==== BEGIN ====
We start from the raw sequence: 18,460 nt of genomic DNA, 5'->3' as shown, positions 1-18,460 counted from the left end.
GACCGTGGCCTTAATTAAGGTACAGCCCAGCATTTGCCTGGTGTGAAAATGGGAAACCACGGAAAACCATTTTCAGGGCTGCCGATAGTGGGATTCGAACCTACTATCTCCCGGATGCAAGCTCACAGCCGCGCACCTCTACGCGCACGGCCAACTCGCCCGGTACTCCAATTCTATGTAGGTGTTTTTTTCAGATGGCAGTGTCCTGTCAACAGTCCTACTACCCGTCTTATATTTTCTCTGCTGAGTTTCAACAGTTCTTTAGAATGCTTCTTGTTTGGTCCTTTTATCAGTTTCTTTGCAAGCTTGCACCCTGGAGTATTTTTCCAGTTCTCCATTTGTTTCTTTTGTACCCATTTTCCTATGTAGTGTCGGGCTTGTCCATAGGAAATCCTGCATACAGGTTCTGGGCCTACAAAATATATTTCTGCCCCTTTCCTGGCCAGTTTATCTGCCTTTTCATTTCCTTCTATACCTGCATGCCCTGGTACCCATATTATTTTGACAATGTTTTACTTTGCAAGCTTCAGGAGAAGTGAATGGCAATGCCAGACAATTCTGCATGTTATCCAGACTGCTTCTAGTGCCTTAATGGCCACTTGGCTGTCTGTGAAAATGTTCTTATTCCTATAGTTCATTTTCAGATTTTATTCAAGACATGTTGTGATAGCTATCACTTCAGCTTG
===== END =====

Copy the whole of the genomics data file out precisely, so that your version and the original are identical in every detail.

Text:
We start from the raw sequence: 18,460 nt of genomic DNA, 5'->3' as shown, positions 1-18,460 counted from the left end.
GACCGTGGCCTTAATTAAGGTACAGCCCAGCATTTGCCTGGTGTGAAAATGGGAAACCACGGAAAACCATTTTCAGGGCTGCCGATAGTGGGATTCGAACCTACTATCTCCCGGATGCAAGCTCACAGCCGCGCACCTCTACGCGCACGGCCAACTCGCCCGGTACTCCAATTCTATGTAGGTGTTTTTTTCAGATGGCAGTGTCCTGTCAACAGTCCTACTACCCGTCTTATATTTTCTCTGCTGAGTTTCAACAGTTCTTTAGAATGCTTCTTGTTTGGTCCTTTTATCAGTTTCTTTGCAAGCTTGCACCCTGGAGTATTTTTCCAGTTCTCCATTTGTTTCTTTTGTACCCATTTTCCTATGTAGTGTCGGGCTTGTCCATAGGAAATCCTGCATACAGGTTCTGGGCCTACAAAATATATTTCTGCCCCTTTCCTGGCCAGTTTATCTGCCTTTTCATTTCCTTCTATACCTGCATGCCCTGGTACCCATATTATTTTGACAATGTTTTACTTTGCAAGCTTCAGGAGAAGTGAATGGCAATGCCAGACAATTCTGCATGTTATCCAGACTGCTTCTAGTGCCTTAATGGCCACTTGGCTGTCTGTGAAAATGTTCTTATTCCTATAGTTCATTTTCAGATTTTATTCAAGACATGTTGTGATAGCTATCACTTCAGCTTG